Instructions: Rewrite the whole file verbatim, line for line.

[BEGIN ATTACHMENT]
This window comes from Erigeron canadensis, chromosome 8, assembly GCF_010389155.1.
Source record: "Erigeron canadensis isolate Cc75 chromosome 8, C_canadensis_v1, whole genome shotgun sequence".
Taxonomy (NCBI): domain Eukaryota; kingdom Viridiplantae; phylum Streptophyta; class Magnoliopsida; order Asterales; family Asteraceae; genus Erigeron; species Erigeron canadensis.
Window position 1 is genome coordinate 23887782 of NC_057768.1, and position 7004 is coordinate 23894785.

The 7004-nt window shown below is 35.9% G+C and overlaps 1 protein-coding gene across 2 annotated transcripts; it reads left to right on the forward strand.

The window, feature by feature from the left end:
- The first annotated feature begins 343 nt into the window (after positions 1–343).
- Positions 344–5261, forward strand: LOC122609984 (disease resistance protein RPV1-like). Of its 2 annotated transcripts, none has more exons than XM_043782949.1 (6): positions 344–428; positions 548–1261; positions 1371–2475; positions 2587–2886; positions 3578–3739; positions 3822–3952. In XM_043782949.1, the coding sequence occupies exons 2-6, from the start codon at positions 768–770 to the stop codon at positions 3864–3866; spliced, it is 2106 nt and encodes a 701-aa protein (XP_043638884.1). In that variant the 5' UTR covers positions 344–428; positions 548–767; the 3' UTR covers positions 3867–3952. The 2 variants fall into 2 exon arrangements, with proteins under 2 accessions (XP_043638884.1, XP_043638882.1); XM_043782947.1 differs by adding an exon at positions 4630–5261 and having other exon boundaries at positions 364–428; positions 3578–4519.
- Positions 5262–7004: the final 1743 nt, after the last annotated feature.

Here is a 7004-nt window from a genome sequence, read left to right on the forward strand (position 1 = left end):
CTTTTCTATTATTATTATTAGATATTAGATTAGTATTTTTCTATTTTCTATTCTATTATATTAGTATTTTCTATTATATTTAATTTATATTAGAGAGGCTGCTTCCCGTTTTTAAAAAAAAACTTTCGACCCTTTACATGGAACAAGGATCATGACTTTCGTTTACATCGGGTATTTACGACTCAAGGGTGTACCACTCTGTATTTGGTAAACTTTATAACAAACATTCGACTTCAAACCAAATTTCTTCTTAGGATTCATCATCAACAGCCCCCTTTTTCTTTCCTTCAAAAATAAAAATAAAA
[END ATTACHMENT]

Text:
This window comes from Erigeron canadensis, chromosome 8, assembly GCF_010389155.1.
Source record: "Erigeron canadensis isolate Cc75 chromosome 8, C_canadensis_v1, whole genome shotgun sequence".
Taxonomy (NCBI): domain Eukaryota; kingdom Viridiplantae; phylum Streptophyta; class Magnoliopsida; order Asterales; family Asteraceae; genus Erigeron; species Erigeron canadensis.
Window position 1 is genome coordinate 23887782 of NC_057768.1, and position 7004 is coordinate 23894785.

The 7004-nt window shown below is 35.9% G+C and overlaps 1 protein-coding gene across 2 annotated transcripts; it reads left to right on the forward strand.

The window, feature by feature from the left end:
- The first annotated feature begins 343 nt into the window (after positions 1–343).
- Positions 344–5261, forward strand: LOC122609984 (disease resistance protein RPV1-like). Of its 2 annotated transcripts, none has more exons than XM_043782949.1 (6): positions 344–428; positions 548–1261; positions 1371–2475; positions 2587–2886; positions 3578–3739; positions 3822–3952. In XM_043782949.1, the coding sequence occupies exons 2-6, from the start codon at positions 768–770 to the stop codon at positions 3864–3866; spliced, it is 2106 nt and encodes a 701-aa protein (XP_043638884.1). In that variant the 5' UTR covers positions 344–428; positions 548–767; the 3' UTR covers positions 3867–3952. The 2 variants fall into 2 exon arrangements, with proteins under 2 accessions (XP_043638884.1, XP_043638882.1); XM_043782947.1 differs by adding an exon at positions 4630–5261 and having other exon boundaries at positions 364–428; positions 3578–4519.
- Positions 5262–7004: the final 1743 nt, after the last annotated feature.

Here is a 7004-nt window from a genome sequence, read left to right on the forward strand (position 1 = left end):
CTTTTCTATTATTATTATTAGATATTAGATTAGTATTTTTCTATTTTCTATTCTATTATATTAGTATTTTCTATTATATTTAATTTATATTAGAGAGGCTGCTTCCCGTTTTTAAAAAAAAACTTTCGACCCTTTACATGGAACAAGGATCATGACTTTCGTTTACATCGGGTATTTACGACTCAAGGGTGTACCACTCTGTATTTGGTAAACTTTATAACAAACATTCGACTTCAAACCAAATTTCTTCTTAGGATTCATCATCAACAGCCCCCTTTTTCTTTCCTTCAAAAATAAAAATAAAA